employees’ debt. HR Magazine, 53(7), 61-64.  Gallup. (2008). Strong Relationship Between
Income and Mental Health. Princeton, NJ: Gallup
 Lyons, A. C., & Yilmazer, T. (2005). Health and Organization. Available at
financial strain: Evidence from the Survey of Consumer http://www.gallup.com/poll/102883/Strong-
Finances. Southern Economic Journal, 71(4), 873-890. Relationship-Between-Income-Mental-Health.aspx
 Lusardi, A. (2006). Financial Literacy and Financial  Atkinson, W. (2001). Drowning in debt. HR
Education: Review and Policy Implications (May 2006). Magazine, 46(8).
NFI Policy Brief No. 2006-PB-11. Available at
http://papers.ssrn.com/sol3/papers.cfm?abstract_id=92  Peirce, R.S., Frone, M.R., Russell, M., & Cooper, M.L.
3437 (1994). Relationship of financial strain and psychosocial
resources to alcohol use and abuse: The mediating role
 National Foundation for Credit Counseling. (2008). of negative affect and drinking motives. Journal of
2008 Financial Literacy Survey. Available at Health and Social Behavior, 35, 291-308.
Research Works February 2009 9
 Employee Assistance Society of North America.  Garman, E. T. (1998). The business case for
(2008). EASNA Survey Shows Increase in EAP Utilization. financial education. Personal Finances and Worker
Press release December 8, 2008. Available at http:// Productivity, 2(1), 81-93.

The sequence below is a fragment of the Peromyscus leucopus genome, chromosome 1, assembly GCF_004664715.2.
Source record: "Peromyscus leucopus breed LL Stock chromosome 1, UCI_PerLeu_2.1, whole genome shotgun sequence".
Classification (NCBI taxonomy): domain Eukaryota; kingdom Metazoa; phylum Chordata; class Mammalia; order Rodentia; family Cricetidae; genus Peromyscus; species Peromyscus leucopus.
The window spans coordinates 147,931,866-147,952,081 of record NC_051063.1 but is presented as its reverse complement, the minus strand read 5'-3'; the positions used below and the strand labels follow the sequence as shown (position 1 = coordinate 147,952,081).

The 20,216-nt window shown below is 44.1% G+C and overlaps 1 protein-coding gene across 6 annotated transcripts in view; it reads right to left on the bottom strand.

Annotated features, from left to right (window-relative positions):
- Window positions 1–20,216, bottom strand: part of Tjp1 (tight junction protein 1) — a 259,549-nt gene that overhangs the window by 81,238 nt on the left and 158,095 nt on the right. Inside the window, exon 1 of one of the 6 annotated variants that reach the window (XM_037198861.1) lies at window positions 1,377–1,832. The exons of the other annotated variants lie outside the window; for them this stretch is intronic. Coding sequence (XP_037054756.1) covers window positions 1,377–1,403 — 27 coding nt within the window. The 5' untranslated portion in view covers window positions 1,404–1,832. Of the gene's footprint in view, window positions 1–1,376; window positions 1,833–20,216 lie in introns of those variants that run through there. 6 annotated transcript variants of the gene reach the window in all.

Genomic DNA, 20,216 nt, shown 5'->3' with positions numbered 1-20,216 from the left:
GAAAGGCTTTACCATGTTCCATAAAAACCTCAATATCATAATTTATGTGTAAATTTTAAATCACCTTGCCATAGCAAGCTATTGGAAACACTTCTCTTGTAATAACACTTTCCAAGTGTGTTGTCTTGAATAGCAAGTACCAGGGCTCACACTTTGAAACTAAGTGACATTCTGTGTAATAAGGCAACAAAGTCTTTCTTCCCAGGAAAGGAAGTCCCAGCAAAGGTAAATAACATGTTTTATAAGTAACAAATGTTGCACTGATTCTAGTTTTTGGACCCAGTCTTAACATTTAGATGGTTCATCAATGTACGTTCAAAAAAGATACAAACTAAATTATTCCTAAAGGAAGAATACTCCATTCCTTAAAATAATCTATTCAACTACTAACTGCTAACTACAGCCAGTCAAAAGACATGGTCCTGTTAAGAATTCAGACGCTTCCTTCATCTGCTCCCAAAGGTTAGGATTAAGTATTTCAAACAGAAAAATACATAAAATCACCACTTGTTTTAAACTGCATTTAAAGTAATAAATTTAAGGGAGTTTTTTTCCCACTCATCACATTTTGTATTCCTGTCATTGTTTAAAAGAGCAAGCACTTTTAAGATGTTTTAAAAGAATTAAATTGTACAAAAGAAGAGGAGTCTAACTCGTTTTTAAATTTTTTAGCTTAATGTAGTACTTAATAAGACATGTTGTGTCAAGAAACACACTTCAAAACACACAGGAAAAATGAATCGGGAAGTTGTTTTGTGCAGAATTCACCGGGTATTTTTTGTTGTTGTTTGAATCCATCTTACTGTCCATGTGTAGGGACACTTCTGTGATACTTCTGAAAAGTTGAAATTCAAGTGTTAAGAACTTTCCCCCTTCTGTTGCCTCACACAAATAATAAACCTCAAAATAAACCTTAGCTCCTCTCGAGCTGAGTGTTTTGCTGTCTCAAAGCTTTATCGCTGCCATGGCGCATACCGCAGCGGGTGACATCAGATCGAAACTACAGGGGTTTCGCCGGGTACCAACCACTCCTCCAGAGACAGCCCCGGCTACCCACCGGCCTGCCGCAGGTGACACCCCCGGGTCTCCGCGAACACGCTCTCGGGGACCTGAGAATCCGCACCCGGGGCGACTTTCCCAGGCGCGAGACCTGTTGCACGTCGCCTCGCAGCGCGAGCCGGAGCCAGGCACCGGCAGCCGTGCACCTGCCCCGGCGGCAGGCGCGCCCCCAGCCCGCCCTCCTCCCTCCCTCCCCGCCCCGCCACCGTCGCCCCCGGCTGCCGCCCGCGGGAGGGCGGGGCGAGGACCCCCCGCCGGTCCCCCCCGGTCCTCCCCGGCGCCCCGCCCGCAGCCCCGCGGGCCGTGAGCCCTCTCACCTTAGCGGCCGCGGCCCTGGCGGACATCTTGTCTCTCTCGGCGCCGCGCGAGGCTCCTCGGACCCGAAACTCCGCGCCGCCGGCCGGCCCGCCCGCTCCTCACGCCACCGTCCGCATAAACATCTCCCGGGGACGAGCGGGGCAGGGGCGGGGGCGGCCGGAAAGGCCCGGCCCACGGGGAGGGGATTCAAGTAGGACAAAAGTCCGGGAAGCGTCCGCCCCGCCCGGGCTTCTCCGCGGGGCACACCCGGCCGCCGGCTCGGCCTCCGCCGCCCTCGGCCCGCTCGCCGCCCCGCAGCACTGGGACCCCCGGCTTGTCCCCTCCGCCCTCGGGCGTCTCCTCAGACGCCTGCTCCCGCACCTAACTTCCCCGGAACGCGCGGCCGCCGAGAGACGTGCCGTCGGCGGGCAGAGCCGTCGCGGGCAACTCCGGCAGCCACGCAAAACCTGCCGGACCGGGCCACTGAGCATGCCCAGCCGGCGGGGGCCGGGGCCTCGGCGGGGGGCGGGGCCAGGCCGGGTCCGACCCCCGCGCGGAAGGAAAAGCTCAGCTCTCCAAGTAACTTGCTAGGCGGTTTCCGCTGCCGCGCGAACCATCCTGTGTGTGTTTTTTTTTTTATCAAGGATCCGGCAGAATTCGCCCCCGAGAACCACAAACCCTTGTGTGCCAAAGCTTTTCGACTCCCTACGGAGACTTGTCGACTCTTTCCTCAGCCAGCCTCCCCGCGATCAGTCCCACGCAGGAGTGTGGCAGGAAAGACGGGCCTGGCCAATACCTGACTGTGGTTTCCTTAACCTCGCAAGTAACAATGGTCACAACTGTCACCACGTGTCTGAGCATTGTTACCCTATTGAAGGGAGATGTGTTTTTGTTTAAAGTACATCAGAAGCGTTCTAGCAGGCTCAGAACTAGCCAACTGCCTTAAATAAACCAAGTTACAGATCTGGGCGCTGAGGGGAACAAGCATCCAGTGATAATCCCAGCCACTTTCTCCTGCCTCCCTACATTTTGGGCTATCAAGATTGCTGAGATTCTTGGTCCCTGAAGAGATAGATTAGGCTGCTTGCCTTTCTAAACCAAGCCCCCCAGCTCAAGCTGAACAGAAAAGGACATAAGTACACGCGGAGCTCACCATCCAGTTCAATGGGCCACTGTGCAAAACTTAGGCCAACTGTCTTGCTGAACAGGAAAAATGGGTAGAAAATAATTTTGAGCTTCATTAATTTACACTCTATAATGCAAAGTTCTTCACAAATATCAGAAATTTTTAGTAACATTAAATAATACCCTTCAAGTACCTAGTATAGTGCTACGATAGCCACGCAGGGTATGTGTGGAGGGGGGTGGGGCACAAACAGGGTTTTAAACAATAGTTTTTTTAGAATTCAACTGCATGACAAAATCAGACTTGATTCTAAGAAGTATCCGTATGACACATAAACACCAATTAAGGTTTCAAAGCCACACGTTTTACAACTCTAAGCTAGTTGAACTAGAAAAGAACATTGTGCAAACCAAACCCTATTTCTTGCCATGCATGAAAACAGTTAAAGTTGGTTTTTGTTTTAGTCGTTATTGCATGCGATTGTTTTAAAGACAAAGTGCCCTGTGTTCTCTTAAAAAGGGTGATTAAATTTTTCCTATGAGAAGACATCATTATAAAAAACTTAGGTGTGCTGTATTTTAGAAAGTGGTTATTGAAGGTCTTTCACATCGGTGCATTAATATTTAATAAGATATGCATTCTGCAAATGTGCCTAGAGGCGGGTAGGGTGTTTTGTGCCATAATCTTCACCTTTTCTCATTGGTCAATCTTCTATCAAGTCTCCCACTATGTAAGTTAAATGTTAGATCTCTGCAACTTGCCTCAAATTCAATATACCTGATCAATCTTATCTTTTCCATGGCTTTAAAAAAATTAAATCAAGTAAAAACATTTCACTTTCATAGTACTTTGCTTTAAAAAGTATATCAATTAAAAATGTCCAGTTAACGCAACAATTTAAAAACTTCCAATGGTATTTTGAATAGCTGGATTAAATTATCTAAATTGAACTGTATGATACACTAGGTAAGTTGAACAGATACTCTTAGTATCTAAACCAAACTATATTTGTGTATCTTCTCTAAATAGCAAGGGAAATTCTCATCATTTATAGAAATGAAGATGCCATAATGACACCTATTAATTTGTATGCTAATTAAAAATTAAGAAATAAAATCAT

Hirschman, C. (2007). Coupling financial advice to
 Waters, R., & Olmos, D. (2008). Mental-Health Lines your retirement plan. HR Magazine, 52(3), 64.
Buzz in U.S. Recession Depression. Bloomberg.net news.
September 19, 2008.
 Morano, G.J. (2008). Communicating the value of
 Keating, S. C. (2008). 2008 State of the Credit benefits helps offset anxiety of tough economic times.
Counseling and Financial Education Sector Address. Employee Benefit News, May 1, 2008.
National Foundation for Credit Counseling. Available
at  Wilburn, C. (2007). Helping employees with
http://www.nfcc.org/SusanKeating2008StateCreditCou financial problems. Journal of Employee Assistance,
nseling.pdf 37(2), 12-13.
 Vitt, L. A., Reichbach, G., Kent, J., & Siegenthaler, J.
(2005). Goodbye to Complacency: Financial Literacy
Education in the U.S. 2000-2005. Middleburg, VA:
Institute for Socio Financial Studies. Available at
 Lorenzetti, J.P. (2002). Financial planning services
on the rise. HR Magazine, 47(4).
 Society for Human Resources Management (2007).
2007 Benefits. Alexandria, VA: SHRM.
 Society for Human Resources Management (2008).
2008 Benefits. Alexandria, VA: SHRM.
 Garman, E. T., Kim, J., Kratzer, C. Y., Brunson, B. H., &
Joo, S. (1999). Workplace financial education improves
personal financial wellness. Financial Counseling and
Planning, 10(1), 79-88.
 Loibl, C. & Hira, T. K. (2005). Self-directed financial
learning and financial satisfaction. Financial
Counseling and Planning, 16(1), 11-21. Available at
 Quinn, J. M. (2000). Mainstreaming financial
education as an employee benefit. Journal of Financial
Planning, 13(1), 1-13.
 Kim, J. & Garman, E. T. (2003). Financial stress and
absenteeism: An empirically derived model. Financial
Counseling and Planning, 14(1), 31-42.
 Attridge, M. (2002, June). Employee assistance
program outcomes similar for counselor (phone and in-
person) and legal/finance consultation clients.
Presented at the American Psychological Society
Annual Conference, New Orleans, LA.
Research Works February 2009 10